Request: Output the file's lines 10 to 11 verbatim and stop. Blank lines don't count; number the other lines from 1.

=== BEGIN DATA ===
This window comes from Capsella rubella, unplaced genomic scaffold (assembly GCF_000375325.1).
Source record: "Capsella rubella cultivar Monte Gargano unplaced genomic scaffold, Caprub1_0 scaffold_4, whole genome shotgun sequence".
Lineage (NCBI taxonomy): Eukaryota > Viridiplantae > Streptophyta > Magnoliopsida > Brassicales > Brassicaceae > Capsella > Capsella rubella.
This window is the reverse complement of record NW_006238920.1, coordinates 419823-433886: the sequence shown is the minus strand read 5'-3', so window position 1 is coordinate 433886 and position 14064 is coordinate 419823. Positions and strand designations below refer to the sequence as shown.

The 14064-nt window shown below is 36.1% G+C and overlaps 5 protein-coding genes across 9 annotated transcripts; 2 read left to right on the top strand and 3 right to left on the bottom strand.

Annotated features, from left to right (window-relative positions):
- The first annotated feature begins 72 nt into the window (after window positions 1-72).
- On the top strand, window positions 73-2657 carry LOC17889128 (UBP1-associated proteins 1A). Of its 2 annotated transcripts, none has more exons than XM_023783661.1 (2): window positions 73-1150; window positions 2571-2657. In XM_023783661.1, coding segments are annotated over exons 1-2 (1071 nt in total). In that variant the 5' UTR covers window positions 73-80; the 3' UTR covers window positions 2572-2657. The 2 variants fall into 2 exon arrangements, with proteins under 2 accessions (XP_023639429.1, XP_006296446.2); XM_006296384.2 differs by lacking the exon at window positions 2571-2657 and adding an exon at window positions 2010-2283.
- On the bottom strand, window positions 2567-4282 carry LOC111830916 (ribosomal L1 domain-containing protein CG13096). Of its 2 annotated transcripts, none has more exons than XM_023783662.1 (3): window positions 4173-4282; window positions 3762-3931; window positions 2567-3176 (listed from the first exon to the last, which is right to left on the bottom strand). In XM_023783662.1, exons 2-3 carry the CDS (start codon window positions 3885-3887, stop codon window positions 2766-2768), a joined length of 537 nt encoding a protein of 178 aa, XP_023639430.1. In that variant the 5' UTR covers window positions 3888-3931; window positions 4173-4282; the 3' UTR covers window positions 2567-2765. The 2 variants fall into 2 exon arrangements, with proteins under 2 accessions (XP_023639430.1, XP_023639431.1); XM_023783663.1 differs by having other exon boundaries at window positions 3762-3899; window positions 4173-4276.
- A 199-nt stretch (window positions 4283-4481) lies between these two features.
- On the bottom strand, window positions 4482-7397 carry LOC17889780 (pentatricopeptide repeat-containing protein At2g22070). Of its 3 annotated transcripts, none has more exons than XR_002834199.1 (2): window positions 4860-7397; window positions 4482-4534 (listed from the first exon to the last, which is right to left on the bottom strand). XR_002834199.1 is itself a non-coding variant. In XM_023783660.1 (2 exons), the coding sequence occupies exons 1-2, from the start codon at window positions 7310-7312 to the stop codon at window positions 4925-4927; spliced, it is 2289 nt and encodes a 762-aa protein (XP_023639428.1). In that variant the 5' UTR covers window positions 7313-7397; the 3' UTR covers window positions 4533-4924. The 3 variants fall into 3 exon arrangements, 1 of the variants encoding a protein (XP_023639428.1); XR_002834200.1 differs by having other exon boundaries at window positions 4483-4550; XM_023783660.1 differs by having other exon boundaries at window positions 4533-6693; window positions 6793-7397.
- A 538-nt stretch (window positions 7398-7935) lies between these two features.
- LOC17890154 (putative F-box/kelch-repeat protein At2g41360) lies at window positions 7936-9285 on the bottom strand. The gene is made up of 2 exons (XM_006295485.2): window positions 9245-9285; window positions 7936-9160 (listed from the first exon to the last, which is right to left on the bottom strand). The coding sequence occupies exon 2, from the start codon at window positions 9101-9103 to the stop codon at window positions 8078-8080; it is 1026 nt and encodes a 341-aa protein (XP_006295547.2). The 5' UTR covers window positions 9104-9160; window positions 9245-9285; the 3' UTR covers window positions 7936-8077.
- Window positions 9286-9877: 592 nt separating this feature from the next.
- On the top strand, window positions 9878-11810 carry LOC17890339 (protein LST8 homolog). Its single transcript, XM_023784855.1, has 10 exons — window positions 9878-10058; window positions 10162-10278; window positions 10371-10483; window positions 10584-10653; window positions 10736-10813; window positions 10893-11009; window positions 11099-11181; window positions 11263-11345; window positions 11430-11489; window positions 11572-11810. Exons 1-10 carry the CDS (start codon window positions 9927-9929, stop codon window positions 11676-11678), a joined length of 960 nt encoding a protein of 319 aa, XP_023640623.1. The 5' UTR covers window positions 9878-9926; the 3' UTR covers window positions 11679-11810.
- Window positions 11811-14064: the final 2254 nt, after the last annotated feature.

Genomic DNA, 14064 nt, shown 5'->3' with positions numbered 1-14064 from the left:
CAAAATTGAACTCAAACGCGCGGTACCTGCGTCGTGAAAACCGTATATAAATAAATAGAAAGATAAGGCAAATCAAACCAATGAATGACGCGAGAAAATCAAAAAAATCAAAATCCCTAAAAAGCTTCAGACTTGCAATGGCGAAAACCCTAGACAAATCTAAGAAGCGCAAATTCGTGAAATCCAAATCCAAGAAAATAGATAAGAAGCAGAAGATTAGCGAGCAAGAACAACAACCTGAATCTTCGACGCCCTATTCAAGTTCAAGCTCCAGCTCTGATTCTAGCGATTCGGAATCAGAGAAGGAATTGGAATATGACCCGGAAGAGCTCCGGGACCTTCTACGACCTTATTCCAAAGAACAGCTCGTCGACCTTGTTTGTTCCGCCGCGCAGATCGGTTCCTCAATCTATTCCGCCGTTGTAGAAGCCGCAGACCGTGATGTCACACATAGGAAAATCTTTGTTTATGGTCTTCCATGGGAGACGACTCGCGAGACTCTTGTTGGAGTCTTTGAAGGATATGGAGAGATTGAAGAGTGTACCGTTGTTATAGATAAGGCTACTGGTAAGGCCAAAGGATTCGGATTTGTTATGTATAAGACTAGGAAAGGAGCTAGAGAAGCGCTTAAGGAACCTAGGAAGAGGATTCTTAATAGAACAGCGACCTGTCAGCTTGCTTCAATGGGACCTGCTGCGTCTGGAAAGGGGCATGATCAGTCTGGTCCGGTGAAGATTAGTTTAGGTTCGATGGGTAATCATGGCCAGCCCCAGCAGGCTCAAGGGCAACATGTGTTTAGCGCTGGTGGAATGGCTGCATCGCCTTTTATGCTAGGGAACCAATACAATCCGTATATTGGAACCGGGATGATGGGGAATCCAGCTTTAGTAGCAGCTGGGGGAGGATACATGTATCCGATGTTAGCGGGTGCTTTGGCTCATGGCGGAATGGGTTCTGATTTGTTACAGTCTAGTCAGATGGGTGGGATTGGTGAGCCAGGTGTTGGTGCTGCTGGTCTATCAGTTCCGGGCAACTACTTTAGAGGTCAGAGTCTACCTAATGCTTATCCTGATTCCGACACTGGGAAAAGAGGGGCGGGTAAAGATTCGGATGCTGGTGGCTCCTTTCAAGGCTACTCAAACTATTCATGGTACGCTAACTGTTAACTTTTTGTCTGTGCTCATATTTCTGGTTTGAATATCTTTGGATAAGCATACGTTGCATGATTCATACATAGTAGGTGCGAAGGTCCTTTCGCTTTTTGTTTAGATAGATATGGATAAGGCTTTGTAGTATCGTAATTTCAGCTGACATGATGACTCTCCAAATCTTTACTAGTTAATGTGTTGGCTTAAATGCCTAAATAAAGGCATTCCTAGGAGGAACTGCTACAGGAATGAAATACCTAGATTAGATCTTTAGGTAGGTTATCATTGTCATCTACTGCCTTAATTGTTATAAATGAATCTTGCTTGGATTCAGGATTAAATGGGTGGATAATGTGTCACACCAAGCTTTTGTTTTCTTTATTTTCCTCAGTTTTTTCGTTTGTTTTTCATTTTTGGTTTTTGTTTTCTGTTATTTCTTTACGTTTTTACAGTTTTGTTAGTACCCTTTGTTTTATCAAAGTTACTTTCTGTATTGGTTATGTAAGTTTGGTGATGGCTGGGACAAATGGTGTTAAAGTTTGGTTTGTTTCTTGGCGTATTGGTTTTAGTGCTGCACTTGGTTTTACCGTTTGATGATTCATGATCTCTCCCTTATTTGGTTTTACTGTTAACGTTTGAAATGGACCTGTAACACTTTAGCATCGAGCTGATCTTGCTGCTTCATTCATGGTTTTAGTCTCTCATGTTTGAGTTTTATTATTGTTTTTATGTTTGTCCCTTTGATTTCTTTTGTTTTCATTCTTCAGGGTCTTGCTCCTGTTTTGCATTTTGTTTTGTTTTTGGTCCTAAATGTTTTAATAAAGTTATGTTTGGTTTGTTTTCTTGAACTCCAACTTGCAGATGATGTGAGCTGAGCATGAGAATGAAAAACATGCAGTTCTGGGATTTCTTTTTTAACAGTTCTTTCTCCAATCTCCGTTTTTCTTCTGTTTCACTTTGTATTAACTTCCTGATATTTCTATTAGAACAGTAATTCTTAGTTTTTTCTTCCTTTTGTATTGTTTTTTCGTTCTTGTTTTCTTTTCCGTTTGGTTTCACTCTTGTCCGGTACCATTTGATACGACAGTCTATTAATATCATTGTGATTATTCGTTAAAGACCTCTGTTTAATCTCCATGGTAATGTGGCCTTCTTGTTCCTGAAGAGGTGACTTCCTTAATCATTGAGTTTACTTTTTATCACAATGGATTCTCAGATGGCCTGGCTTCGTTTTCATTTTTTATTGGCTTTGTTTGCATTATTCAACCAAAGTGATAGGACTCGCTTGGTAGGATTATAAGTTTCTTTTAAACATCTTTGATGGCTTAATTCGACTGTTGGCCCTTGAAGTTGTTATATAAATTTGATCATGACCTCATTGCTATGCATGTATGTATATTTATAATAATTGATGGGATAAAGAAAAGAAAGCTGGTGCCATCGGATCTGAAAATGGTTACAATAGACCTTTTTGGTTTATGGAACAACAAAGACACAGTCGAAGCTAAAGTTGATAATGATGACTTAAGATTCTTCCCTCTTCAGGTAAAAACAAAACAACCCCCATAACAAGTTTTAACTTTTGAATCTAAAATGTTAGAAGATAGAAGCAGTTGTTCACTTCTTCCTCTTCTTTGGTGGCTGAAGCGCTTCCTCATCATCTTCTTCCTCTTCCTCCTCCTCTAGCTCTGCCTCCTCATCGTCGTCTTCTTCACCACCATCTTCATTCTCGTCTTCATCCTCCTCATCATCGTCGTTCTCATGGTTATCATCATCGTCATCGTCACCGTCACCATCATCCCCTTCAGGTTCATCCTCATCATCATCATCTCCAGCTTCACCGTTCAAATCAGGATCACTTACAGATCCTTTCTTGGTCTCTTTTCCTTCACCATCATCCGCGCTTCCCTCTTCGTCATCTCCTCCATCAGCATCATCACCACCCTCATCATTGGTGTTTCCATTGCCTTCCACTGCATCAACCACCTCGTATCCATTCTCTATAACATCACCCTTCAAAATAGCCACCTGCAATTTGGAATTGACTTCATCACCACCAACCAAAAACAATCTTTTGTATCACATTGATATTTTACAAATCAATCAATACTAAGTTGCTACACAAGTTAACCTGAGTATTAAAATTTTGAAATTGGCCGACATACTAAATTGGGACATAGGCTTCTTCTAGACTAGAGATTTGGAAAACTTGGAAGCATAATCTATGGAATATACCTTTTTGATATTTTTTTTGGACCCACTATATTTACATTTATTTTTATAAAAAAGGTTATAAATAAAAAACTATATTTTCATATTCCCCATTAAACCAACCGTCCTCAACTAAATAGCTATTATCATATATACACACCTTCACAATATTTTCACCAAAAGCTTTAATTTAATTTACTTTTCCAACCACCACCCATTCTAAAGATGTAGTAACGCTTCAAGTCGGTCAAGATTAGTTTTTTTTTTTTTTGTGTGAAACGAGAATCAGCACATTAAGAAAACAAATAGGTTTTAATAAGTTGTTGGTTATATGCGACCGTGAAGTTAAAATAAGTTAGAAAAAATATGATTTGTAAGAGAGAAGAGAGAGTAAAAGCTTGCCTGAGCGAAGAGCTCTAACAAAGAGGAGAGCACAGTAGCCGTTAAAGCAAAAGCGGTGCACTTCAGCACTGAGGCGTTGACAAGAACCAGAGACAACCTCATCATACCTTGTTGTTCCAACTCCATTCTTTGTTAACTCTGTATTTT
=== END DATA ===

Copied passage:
- A 199-nt stretch (window positions 4283-4481) lies between these two features.
- On the bottom strand, window positions 4482-7397 carry LOC17889780 (pentatricopeptide repeat-containing protein At2g22070). Of its 3 annotated transcripts, none has more exons than XR_002834199.1 (2): window positions 4860-7397; window positions 4482-4534 (listed from the first exon to the last, which is right to left on the bottom strand). XR_002834199.1 is itself a non-coding variant. In XM_023783660.1 (2 exons), the coding sequence occupies exons 1-2, from the start codon at window positions 7310-7312 to the stop codon at window positions 4925-4927; spliced, it is 2289 nt and encodes a 762-aa protein (XP_023639428.1). In that variant the 5' UTR covers window positions 7313-7397; the 3' UTR covers window positions 4533-4924. The 3 variants fall into 3 exon arrangements, 1 of the variants encoding a protein (XP_023639428.1); XR_002834200.1 differs by having other exon boundaries at window positions 4483-4550; XM_023783660.1 differs by having other exon boundaries at window positions 4533-6693; window positions 6793-7397.